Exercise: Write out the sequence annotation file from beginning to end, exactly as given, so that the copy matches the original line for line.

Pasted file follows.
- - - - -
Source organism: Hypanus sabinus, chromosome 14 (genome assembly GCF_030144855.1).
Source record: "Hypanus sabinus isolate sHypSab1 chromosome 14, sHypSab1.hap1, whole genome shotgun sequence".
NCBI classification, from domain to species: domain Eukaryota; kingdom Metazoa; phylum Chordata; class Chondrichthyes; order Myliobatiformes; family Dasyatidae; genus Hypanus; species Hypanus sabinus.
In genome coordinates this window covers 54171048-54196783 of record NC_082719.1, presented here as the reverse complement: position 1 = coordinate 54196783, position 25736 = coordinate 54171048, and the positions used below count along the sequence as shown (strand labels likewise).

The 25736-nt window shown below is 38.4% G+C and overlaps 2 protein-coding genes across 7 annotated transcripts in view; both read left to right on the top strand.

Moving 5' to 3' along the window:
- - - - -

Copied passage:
Source organism: Hypanus sabinus, chromosome 14 (genome assembly GCF_030144855.1).
Source record: "Hypanus sabinus isolate sHypSab1 chromosome 14, sHypSab1.hap1, whole genome shotgun sequence".
NCBI classification, from domain to species: domain Eukaryota; kingdom Metazoa; phylum Chordata; class Chondrichthyes; order Myliobatiformes; family Dasyatidae; genus Hypanus; species Hypanus sabinus.
In genome coordinates this window covers 54171048-54196783 of record NC_082719.1, presented here as the reverse complement: position 1 = coordinate 54196783, position 25736 = coordinate 54171048, and the positions used below count along the sequence as shown (strand labels likewise).

The 25736-nt window shown below is 38.4% G+C and overlaps 2 protein-coding genes across 7 annotated transcripts in view; both read left to right on the top strand.

Moving 5' to 3' along the window: